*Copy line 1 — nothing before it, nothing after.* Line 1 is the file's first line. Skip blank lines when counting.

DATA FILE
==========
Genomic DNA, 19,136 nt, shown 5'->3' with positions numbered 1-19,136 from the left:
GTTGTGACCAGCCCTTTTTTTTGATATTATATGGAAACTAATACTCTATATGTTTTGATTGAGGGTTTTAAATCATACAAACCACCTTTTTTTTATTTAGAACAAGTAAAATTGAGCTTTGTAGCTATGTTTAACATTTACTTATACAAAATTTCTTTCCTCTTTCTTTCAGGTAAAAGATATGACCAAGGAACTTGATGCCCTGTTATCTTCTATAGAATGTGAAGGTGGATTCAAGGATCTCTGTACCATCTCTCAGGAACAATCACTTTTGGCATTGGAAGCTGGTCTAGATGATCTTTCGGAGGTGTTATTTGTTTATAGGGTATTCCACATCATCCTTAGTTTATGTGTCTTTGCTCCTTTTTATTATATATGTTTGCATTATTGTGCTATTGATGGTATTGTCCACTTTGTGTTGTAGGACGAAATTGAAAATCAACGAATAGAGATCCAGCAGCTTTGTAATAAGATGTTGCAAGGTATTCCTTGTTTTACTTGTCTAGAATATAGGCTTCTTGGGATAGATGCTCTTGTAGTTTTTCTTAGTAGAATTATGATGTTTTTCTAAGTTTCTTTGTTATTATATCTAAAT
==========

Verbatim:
Genomic DNA, 19,136 nt, shown 5'->3' with positions numbered 1-19,136 from the left: